Hip-Hop titans such as J Dilla, Alchemist, Stress, Heatmakerz, Just Blaze and Madlib have all become legends by continuously finding new and innovative ways to sample music. I often took much joy in trying to figure out just what was on their mind when creating. I’ve spent countless hours looking up the original compositions that inspired them. It became a game to me and it would often leave me astonished when I discovered the sample. Most times it would take me listening to a song at random and immediately recognizing who interpolated it. It’s truly an exhilarating experience.

     As we all continue to venture on into the future, I anxiously await new rap projects to sink my teeth into and absorb. I’m listening to see where many of the modern day Miles Davis and John Coltranes of Hip-Hop are going to take the artform. A lot of the younger producers have begun to sample tracks from the 90s and early 2000s and that makes me even more happy because that lets me know that sampling will never die. The possibilities are truly endless.

For The Funk Of It….

     

As a kid growing up in the 1990s, My mother made it her personal mission to expose me to different soundscapes. Many of my earliest memories were ones of me and her jamming and dancing to Parliament Funkadelic and a host of other Funk/Soul acts from the 70s. You couldn’t tell me I wasn’t a 5 year old robot when “Flashlight” or “Bop Gun” came on. Even though I was supposed to be sweeping or vacuuming, once the music began to echo throughout the house, it was over. For every rap song I heard during that time, My mother made sure I knew the original composition that it came from, which allowed me to have a greater appreciation for every genre I was exposed to.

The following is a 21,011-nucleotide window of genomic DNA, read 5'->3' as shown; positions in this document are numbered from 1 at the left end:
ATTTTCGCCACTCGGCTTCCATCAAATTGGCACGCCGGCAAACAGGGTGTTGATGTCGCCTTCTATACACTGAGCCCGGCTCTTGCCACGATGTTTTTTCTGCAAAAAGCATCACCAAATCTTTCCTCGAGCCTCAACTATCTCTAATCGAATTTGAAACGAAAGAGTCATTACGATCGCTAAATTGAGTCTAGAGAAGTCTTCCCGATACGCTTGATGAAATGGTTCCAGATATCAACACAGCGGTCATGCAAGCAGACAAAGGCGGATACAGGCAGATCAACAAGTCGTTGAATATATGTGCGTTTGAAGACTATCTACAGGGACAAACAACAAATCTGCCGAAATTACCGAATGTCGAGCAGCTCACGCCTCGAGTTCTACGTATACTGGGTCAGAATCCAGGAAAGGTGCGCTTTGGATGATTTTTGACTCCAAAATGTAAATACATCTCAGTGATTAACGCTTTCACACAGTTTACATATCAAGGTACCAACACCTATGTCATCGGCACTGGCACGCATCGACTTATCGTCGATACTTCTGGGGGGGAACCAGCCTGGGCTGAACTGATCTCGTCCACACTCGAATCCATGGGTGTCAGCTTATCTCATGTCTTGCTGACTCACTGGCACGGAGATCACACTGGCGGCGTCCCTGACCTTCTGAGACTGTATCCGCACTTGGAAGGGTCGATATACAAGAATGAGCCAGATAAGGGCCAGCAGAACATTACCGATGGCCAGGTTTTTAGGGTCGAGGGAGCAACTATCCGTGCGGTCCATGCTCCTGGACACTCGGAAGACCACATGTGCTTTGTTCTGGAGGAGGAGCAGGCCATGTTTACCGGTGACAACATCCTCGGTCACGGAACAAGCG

Once my mother saw that I was taking a real liking to the music, she soon began to explain the meaning behind many of the album covers that piqued my interest. Imagine seeing a man hanging out of a flying saucer (Mothership Connection) or being mesmerized by a Black Man who was later explained to me as Atlas holding up the globe (Slave). Being a visual learner, seeing and absorbing the cover art was equally important as the music itself. Earth, Wind, and Fire, Slave, and Parliament/Funkadelic each captured my imagination early on with their coded messaging in the music.